Jean Rhys? ?I Used To Live Here Once? Essay, Research Paper
August 1, 2000
An Interpretation of Jean Rhys ?I Used to Live Here Once?
Jean Rhys? ?I Used to Live Here Once? is a very well written and thought through short story. Rhy is very descriptive about all of the surroundings in the story. She makes sure to leave out no details regardless if the reader realizes it or not. That is why I say Jean Rhys? ?I Used to Live Here Once? is not about where ?she? use to live, it is about a woman remembering the first time she knew that she was dead.
The story begins with her standing on the bank, staring and ?remembering? each ?stepping stone? (Rhys 358). Everything was just as she remembered at the river. As well as it should have been, for that is where she died, and her spirit has remained until she decided to go home. The last stone she remembered is a very important element of the story. She remembers that, ?The next wasn?t so safe for when the river was full the water flowed over it and even when it showed dry it was slippery. But after that it was easy and soon she was standing on the other side? (358). The importance is that the unsafe rock was what caused her death. She slipped on it and fell into the river and lay dead beneath the water for many years. Now her spirit has returned and she is trying to go home. She knows that it ?was? easy after this stone, because she had done this several times before (358).
When she saw the road, she immediately realized that it was wider than before. At this point everything around her was familiar but damaged. The road was wider, but it was poorly done. The trees were still there, but they were lying on the ground. The bushes were still there, but they ?looked trampled? (358). Although everything was not exactly as she remembered, she remembered everything. The discrepancies did not bother her at all. As she walked down that poorly widened road, she felt ?extraordinarily happy? (358).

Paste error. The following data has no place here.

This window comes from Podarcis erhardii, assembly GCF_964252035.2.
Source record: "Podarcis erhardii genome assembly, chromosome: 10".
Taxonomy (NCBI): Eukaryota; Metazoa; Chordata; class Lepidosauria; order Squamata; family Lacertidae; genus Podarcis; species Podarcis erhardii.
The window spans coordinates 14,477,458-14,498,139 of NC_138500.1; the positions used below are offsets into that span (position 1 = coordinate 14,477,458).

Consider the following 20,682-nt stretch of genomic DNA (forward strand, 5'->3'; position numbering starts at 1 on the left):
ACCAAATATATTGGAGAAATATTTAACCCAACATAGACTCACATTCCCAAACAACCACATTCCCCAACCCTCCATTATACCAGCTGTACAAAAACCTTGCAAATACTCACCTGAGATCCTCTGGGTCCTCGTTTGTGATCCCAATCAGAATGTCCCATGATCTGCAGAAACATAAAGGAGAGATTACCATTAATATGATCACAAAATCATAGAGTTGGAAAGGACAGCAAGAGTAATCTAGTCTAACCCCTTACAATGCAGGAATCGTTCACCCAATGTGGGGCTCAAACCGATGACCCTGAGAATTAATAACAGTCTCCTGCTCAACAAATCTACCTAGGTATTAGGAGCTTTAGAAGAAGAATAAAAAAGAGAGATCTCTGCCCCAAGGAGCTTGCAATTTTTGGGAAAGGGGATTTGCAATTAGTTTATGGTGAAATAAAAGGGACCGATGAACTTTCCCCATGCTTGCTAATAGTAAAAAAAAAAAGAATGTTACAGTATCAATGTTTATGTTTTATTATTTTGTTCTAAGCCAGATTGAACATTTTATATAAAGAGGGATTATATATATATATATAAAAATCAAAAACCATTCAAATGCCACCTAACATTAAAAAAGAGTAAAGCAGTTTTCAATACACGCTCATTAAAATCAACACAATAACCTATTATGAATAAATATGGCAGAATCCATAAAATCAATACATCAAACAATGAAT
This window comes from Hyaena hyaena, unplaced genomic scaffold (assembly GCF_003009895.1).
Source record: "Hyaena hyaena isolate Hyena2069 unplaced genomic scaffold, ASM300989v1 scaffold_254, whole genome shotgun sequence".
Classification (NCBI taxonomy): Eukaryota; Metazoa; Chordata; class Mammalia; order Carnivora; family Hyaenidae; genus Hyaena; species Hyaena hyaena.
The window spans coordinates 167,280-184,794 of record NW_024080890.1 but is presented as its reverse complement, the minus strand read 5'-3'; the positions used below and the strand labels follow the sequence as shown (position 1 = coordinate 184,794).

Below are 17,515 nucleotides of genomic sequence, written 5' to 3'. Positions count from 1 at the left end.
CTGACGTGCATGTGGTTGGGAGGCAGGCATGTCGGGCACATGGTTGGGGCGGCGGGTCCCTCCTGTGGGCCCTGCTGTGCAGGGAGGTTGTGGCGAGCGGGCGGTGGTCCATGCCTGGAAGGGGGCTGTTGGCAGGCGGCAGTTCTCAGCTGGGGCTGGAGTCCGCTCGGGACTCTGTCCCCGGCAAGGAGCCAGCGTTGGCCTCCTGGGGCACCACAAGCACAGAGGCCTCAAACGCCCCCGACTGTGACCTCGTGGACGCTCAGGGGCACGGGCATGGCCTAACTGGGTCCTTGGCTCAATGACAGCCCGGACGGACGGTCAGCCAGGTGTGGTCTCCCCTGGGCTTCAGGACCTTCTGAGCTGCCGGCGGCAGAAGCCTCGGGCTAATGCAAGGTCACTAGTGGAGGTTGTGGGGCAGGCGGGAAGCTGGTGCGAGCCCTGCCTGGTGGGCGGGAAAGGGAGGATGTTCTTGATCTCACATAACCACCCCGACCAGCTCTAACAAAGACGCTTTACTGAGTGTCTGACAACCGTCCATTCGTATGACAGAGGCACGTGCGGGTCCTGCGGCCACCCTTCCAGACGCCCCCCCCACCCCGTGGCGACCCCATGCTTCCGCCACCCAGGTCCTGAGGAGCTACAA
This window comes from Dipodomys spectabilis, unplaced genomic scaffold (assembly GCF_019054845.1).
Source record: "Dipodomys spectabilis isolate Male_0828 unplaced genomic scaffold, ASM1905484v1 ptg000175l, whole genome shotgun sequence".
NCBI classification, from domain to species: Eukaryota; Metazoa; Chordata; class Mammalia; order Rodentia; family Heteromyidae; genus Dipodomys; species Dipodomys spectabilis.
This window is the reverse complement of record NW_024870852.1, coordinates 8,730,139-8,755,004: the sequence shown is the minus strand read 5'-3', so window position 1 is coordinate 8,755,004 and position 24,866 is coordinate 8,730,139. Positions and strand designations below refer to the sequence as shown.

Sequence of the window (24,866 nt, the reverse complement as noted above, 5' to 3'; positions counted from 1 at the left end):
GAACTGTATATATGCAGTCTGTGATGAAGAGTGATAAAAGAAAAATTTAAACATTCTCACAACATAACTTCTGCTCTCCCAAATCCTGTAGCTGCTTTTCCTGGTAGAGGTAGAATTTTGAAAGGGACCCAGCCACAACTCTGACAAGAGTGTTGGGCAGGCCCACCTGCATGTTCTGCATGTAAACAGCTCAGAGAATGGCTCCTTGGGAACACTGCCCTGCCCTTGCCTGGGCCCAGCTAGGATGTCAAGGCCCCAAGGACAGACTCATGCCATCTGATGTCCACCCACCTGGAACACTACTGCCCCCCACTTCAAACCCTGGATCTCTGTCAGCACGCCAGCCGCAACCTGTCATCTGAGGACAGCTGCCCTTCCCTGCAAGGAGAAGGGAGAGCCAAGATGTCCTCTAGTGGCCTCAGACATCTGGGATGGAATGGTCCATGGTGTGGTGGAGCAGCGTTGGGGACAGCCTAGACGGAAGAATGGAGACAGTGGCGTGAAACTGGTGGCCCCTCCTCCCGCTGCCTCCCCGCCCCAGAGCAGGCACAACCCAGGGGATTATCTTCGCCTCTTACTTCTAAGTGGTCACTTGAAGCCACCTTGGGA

In the third paragraph I realized that the narrator is the same girl in the story. The second sentence says, ?The only thing was that the sky had a glassy look that she didn?t remember? (358). Rhy reiterates the importance of the ?glassy sky?, by saying that ?glassy? ?was the only word she could think of? (358). The sky is ?glassy? now because she is dead and that is why she did not remember it. The narrator is on the other side of that ?glassy sky? telling the story of ?the first time she knew? (359).
As she walked along she noticed that the road leading to her house had been poorly widened too. The narrator states that as she approached the old stones that allowed a walkway to the house ?her heart began to beat? (359). As if to say she felt a little life in her or that her heart was not beating before. She noticed that a lot of her surroundings were not as she remembered. The pine tree was no longer there, nor was the summerhouse. However, exactly as she remembered, the clove tree remained. She noticed that the house had been added to and painted over with white. Then she noticed something rather odd. There was an automobile in front of the house (359).
Along with the automobile there was a little boy and girl. She yelled, ?hello? to them but got no response (359). The children acted as if they did not even hear her. In the sixth paragraph Rhy brings up the temperature out side. She wants the reader to be aware that it is in fact hot. This is important because as she was very near the children she greeted them again, but still no response. She got even closer to the children, within arms reach. Without thought she stretches out her arms wanting to feel them, and again says ?hello? then ?I used to live here once? (359). This is where the temperature has relevance. The boy then turns around, staring directly into her eyes, yet straight through her. Then the boy said, ?Hasn?t it gone cold all of a sudden. D?you notice? Let?s go in? (359). And the girl replied, ?Yes let?s? (359). It was important for Rhy to mention the temperature because of what the boy said. It ?went cold all of a sudden? (359), because ?she? was eye to eye with the boy and he sensed her spirit. That is why the children never responded.
In the last paragraph the narrator states, ?That this was the first time she knew? (359). That indeed was the ?first time that she (narrator) knew? that she was dead.
I feel the moral of this story is that we have to live each day as if it were our last. For tomorrow is not promised to any one. And that the decisions we make are life-long and it is not possible to go back and re-live or change the past. Therefore since tomorrow is not promised and we can not go back to yesterday, we must live each day to the fullest with no regrets.
Rhys, Jean. ? I Used to Live Here Once.? Current Issues and Enduring Questions. Eds. Sylvan Barnet and Hugo Bedau. Boston: Bedford / St. Martin?s, 1999. 358-59